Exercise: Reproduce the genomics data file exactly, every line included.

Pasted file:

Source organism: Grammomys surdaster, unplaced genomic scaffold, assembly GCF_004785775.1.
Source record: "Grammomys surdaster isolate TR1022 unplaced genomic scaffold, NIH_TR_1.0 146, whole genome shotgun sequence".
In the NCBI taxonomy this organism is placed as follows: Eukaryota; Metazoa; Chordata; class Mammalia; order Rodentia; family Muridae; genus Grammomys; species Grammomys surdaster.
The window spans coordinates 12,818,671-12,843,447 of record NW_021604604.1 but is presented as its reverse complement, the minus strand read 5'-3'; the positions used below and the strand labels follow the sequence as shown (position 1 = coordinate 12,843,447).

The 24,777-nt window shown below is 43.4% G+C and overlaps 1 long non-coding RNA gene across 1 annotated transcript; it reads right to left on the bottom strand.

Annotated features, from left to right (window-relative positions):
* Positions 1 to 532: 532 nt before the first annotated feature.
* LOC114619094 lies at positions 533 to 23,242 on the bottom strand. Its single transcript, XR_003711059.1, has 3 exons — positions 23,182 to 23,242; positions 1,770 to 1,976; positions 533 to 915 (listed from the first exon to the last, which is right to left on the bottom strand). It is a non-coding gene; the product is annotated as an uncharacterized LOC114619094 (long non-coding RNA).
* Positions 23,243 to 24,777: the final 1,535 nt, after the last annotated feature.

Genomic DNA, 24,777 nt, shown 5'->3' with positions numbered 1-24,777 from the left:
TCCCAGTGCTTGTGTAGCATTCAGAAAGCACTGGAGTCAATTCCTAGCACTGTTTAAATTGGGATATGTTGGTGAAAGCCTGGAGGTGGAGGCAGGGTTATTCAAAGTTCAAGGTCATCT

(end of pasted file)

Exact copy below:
Source organism: Grammomys surdaster, unplaced genomic scaffold, assembly GCF_004785775.1.
Source record: "Grammomys surdaster isolate TR1022 unplaced genomic scaffold, NIH_TR_1.0 146, whole genome shotgun sequence".
In the NCBI taxonomy this organism is placed as follows: Eukaryota; Metazoa; Chordata; class Mammalia; order Rodentia; family Muridae; genus Grammomys; species Grammomys surdaster.
The window spans coordinates 12,818,671-12,843,447 of record NW_021604604.1 but is presented as its reverse complement, the minus strand read 5'-3'; the positions used below and the strand labels follow the sequence as shown (position 1 = coordinate 12,843,447).

The 24,777-nt window shown below is 43.4% G+C and overlaps 1 long non-coding RNA gene across 1 annotated transcript; it reads right to left on the bottom strand.

Annotated features, from left to right (window-relative positions):
* Positions 1 to 532: 532 nt before the first annotated feature.
* LOC114619094 lies at positions 533 to 23,242 on the bottom strand. Its single transcript, XR_003711059.1, has 3 exons — positions 23,182 to 23,242; positions 1,770 to 1,976; positions 533 to 915 (listed from the first exon to the last, which is right to left on the bottom strand). It is a non-coding gene; the product is annotated as an uncharacterized LOC114619094 (long non-coding RNA).
* Positions 23,243 to 24,777: the final 1,535 nt, after the last annotated feature.

Genomic DNA, 24,777 nt, shown 5'->3' with positions numbered 1-24,777 from the left:
TCCCAGTGCTTGTGTAGCATTCAGAAAGCACTGGAGTCAATTCCTAGCACTGTTTAAATTGGGATATGTTGGTGAAAGCCTGGAGGTGGAGGCAGGGTTATTCAAAGTTCAAGGTCATCT